Robert Gerard Sands was a member of the Provisional Irish Republican Army (IRA) who died in HM Prison Maze in Northern Ireland while on hunger strike. Sands was involved in the planning of the bombing of the Balmoral Furniture Company in Dunmurry in 1976, which was followed by a gunfight with the Royal Ulster Constabulary. Sands was apprehended while attempting to flee and sentenced to 14 years in prison for gun possession.

He was the driving force behind the 1981 hunger strike by Irish republican inmates protesting the abolition of Special Category Status. Sands was elected to the British Parliament as an Anti-H-Block candidate during the strike. His death, as well as the deaths of nine other hunger strikers, sparked a new round of IRA recruiting and activity. The hunger strikers, as well as the republican movement in general, received widespread international notice, drawing both praise and criticism.

Who is Bobby Sands wife, Geraldine Noade?

Bobby Sands died after 9 years of marriage to Geraldine Noade, leaving behind his partner and one kid.

Gerard, their 48-year-old son, was born to them.

Bobby married Geraldine Noade, who was 18 at the time, and the pair had a son named Gerard Sands on May 8, 1973.

However, the marriage was short-lived due to the intense tension produced by Bobby’s strong commitment in the Republican Party.

Geraldine and her son moved to England when Geraldine’s second pregnancy ended in miscarriage. Bobby Sands was arrested and charged with possessing four pistols in the house where he was residing in October 1972. Sands was sentenced to five years in prison in April 1973 and freed in April 1976.

Bobby Sands’ seven-year-old son, Gerald, was brought to the Sands family for a sad reunion with his grandparents when he died of a hunger strike at the age of 27.

They hadn’t seen him in almost two years, and neither had Bobby. Mr Sands and Bobby’s younger brother John spaded soil into the coffin, and then little Gerald was brought forward and given a hand with the heavy spade so that he, too, could assist in the burying of his dead father. Geraldine Sands, wife of martyred Irish hunger striker Bobby Sands, addressed publicly for the first time Thursday since her husband’s death in 1981 in an emotive, sometimes heartbreaking speech.

A tiny Sands praised Hartford citizens for designating a small grassy spot after her husband, in appreciation of his work in fighting for civil rights for Northern Ireland’s minority Catholics.

Sands graciously embraced Hartford’s Irish friendship and urged them to exert pressure on the US government to persuade Britain to resolve the division of Ireland.

“The British government, which is strangling the peace process, is still the largest impediment for us,” Sands added. Sands was brought to Hartford by the Irish Northern Aid Committee to dedicate Bobby Sands Circle at the intersection of Maple Avenue and South Street. Geraldine Sands initially declined the invitation.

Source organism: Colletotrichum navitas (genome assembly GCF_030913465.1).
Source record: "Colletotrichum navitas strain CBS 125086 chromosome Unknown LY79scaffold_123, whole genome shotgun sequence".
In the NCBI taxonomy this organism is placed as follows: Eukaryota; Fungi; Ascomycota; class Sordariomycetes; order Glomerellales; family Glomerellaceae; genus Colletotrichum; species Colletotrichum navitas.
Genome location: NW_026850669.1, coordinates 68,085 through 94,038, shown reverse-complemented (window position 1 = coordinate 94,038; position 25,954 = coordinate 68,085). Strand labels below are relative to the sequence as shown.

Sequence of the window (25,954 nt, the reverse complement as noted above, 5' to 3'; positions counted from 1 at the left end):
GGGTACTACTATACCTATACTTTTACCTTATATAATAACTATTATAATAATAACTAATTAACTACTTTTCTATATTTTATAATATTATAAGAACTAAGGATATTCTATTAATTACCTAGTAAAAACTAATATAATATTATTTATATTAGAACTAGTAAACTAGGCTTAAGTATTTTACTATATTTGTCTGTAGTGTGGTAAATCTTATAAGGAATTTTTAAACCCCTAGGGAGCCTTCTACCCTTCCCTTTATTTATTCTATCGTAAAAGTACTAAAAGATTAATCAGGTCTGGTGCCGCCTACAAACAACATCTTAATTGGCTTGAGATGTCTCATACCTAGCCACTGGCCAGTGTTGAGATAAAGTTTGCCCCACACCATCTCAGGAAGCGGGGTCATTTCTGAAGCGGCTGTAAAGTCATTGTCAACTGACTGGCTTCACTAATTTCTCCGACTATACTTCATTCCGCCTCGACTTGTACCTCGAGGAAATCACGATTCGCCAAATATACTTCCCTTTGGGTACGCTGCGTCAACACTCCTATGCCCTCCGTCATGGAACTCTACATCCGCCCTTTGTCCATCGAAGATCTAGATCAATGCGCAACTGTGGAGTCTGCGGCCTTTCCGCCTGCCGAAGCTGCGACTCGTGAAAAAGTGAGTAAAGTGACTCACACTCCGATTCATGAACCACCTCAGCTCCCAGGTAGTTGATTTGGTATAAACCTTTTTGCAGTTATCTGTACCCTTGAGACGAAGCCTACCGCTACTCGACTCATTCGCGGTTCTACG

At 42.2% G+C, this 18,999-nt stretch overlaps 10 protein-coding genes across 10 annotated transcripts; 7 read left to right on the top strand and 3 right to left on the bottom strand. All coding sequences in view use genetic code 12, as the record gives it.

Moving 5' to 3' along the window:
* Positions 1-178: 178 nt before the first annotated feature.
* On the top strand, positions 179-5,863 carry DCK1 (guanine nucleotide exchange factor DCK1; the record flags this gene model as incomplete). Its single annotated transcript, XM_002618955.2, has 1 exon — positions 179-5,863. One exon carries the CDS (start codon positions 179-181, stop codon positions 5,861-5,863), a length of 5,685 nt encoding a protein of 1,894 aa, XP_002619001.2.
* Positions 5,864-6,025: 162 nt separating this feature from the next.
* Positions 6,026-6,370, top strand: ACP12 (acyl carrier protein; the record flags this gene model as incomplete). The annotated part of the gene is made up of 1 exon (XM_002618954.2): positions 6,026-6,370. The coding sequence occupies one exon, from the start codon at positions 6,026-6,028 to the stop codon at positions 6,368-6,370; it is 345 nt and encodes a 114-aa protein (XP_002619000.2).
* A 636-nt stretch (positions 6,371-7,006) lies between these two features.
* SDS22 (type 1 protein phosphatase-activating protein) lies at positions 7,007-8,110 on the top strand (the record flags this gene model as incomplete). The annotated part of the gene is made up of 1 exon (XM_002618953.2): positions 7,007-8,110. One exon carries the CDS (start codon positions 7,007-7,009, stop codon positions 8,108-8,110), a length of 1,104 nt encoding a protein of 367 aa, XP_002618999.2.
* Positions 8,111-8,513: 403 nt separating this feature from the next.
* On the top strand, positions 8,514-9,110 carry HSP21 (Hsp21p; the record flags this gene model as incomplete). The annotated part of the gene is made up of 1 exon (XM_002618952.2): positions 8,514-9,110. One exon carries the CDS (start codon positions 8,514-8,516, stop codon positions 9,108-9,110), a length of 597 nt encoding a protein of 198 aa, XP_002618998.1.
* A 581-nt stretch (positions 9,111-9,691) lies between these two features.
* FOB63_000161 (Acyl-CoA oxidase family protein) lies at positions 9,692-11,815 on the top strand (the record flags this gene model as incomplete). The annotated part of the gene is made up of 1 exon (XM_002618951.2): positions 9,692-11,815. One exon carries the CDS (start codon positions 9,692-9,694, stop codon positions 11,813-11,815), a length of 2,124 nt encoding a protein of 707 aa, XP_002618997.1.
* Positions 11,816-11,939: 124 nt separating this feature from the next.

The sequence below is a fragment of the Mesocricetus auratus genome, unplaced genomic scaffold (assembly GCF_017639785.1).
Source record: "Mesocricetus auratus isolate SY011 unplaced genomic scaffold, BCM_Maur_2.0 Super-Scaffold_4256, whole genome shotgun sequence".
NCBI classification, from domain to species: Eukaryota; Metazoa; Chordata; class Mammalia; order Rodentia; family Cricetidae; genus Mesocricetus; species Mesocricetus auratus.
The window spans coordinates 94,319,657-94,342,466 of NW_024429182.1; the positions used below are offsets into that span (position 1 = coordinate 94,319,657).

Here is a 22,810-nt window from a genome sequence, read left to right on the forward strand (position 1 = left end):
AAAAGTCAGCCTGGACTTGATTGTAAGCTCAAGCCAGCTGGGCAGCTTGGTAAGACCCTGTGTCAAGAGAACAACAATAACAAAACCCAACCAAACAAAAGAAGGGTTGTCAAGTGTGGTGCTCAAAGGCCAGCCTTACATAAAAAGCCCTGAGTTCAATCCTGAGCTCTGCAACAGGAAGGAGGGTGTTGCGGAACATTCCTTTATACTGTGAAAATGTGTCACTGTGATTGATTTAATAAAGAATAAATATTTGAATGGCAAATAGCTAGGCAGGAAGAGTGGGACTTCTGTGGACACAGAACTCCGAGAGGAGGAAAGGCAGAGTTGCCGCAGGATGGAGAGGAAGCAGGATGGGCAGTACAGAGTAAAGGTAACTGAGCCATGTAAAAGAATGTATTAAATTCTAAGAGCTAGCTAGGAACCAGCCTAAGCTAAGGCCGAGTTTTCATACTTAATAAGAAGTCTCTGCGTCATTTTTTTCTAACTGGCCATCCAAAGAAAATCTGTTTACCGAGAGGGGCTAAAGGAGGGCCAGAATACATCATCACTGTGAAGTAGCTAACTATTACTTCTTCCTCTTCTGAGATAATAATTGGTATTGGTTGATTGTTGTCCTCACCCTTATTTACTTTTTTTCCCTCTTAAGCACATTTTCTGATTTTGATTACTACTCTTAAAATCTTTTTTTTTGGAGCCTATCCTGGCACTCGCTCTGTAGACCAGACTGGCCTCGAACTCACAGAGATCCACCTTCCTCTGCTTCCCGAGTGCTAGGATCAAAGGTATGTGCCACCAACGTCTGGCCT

She has kept a low profile since her husband’s death, both out of respect for him and because “it is still hazardous in Belfast,” she said. She and her three children continue to reside in Belfast.

She claims that the families of nine other imprisoned hunger strikers who perished have also remained silent. Geraldine Sands’ acquaintance with Richard Lawlor of the Irish Northern Aid Committee’s Hartford chapter influenced her decision.

“It’s been a really emotional experience for me, but the time was perfect,” Sands added. Lawlor stated he met Sands over ten years ago and saw her every time he visited Belfast. Lawlor and others are seeking funds to put a Celtic cross on Bobby Sands’ green plot.

“We need to step up our efforts to put pressure on the British government so that Bobby Sands and the other hunger strikers can rest in peace knowing that their deaths were not in vain,” Lawlor added. More than 75 people came to hear Sands speak, including Hartford residents and those from surrounding communities, and others later approached her to kiss and embrace her.

In 2001, the widow of Mr. Sands, the first of the ten to starve in protest of British authorities’ detention of I.R.A. members, appeared in black. She said nothing during the Mass, which was led by Mr. Coleman and the monsignor, but she expressed gratitude outside the cathedral for the big crowd, which was thought to be among the largest since the hunger strikers’ memorial Masses began in the early 1980s.

According to organizers, the yearly service was last held at St. Patrick’s in 1991. Geraldine Sands, the widow, said the full pews gave her renewed faith that her husband’s death was still meaningful to the Irish. Mrs. Sands, who rarely speaks in public, expressed concern about people forgetting. “We all made a significant sacrifice.” It’s something that should never be forgotten.” Mrs. Sands declined to comment on the present political situation in Northern Ireland, but she did say that the 1981 strike was a unique event that drew people from all walks of life together in Ireland and around the world. Mrs. Sands stated of her husband and the other hunger strikers, “I don’t want to think they died for nothing.” “Of sure, it was well worth the effort.”

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